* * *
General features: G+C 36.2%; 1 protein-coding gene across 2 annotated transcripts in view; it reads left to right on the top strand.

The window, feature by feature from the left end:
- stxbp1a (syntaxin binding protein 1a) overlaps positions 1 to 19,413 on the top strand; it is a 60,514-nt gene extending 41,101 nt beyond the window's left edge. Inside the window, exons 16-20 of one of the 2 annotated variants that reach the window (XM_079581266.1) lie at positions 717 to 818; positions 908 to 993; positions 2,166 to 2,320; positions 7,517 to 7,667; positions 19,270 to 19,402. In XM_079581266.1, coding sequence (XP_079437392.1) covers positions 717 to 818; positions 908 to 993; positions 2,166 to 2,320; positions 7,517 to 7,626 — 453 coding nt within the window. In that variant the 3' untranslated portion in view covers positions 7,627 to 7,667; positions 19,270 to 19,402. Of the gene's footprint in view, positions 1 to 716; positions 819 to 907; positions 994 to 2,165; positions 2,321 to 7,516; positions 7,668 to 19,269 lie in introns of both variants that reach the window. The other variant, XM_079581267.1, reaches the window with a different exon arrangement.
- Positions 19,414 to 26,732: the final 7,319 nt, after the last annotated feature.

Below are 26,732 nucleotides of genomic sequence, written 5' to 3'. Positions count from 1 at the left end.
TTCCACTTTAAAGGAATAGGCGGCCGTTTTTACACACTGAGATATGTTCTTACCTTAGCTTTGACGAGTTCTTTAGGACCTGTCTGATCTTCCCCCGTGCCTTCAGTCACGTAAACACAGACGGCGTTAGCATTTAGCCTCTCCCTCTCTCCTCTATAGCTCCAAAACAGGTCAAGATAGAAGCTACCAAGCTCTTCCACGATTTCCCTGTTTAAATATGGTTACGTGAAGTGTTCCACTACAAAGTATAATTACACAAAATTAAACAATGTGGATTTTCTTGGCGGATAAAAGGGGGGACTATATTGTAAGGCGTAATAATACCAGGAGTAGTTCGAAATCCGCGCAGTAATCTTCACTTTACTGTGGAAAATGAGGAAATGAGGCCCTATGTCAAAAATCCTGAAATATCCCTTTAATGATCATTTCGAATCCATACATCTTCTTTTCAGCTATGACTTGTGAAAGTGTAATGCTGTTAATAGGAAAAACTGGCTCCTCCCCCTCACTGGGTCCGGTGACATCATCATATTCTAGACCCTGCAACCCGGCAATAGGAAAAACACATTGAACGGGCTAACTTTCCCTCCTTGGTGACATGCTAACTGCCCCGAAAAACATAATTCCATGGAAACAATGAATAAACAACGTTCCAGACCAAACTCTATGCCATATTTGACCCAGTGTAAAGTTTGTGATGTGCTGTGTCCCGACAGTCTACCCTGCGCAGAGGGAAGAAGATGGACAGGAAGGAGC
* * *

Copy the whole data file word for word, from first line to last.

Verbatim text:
General features: G+C 36.2%; 1 protein-coding gene across 2 annotated transcripts in view; it reads left to right on the top strand.

The window, feature by feature from the left end:
- stxbp1a (syntaxin binding protein 1a) overlaps positions 1 to 19,413 on the top strand; it is a 60,514-nt gene extending 41,101 nt beyond the window's left edge. Inside the window, exons 16-20 of one of the 2 annotated variants that reach the window (XM_079581266.1) lie at positions 717 to 818; positions 908 to 993; positions 2,166 to 2,320; positions 7,517 to 7,667; positions 19,270 to 19,402. In XM_079581266.1, coding sequence (XP_079437392.1) covers positions 717 to 818; positions 908 to 993; positions 2,166 to 2,320; positions 7,517 to 7,626 — 453 coding nt within the window. In that variant the 3' untranslated portion in view covers positions 7,627 to 7,667; positions 19,270 to 19,402. Of the gene's footprint in view, positions 1 to 716; positions 819 to 907; positions 994 to 2,165; positions 2,321 to 7,516; positions 7,668 to 19,269 lie in introns of both variants that reach the window. The other variant, XM_079581267.1, reaches the window with a different exon arrangement.
- Positions 19,414 to 26,732: the final 7,319 nt, after the last annotated feature.

Below are 26,732 nucleotides of genomic sequence, written 5' to 3'. Positions count from 1 at the left end.
TTCCACTTTAAAGGAATAGGCGGCCGTTTTTACACACTGAGATATGTTCTTACCTTAGCTTTGACGAGTTCTTTAGGACCTGTCTGATCTTCCCCCGTGCCTTCAGTCACGTAAACACAGACGGCGTTAGCATTTAGCCTCTCCCTCTCTCCTCTATAGCTCCAAAACAGGTCAAGATAGAAGCTACCAAGCTCTTCCACGATTTCCCTGTTTAAATATGGTTACGTGAAGTGTTCCACTACAAAGTATAATTACACAAAATTAAACAATGTGGATTTTCTTGGCGGATAAAAGGGGGGACTATATTGTAAGGCGTAATAATACCAGGAGTAGTTCGAAATCCGCGCAGTAATCTTCACTTTACTGTGGAAAATGAGGAAATGAGGCCCTATGTCAAAAATCCTGAAATATCCCTTTAATGATCATTTCGAATCCATACATCTTCTTTTCAGCTATGACTTGTGAAAGTGTAATGCTGTTAATAGGAAAAACTGGCTCCTCCCCCTCACTGGGTCCGGTGACATCATCATATTCTAGACCCTGCAACCCGGCAATAGGAAAAACACATTGAACGGGCTAACTTTCCCTCCTTGGTGACATGCTAACTGCCCCGAAAAACATAATTCCATGGAAACAATGAATAAACAACGTTCCAGACCAAACTCTATGCCATATTTGACCCAGTGTAAAGTTTGTGATGTGCTGTGTCCCGACAGTCTACCCTGCGCAGAGGGAAGAAGATGGACAGGAAGGAGC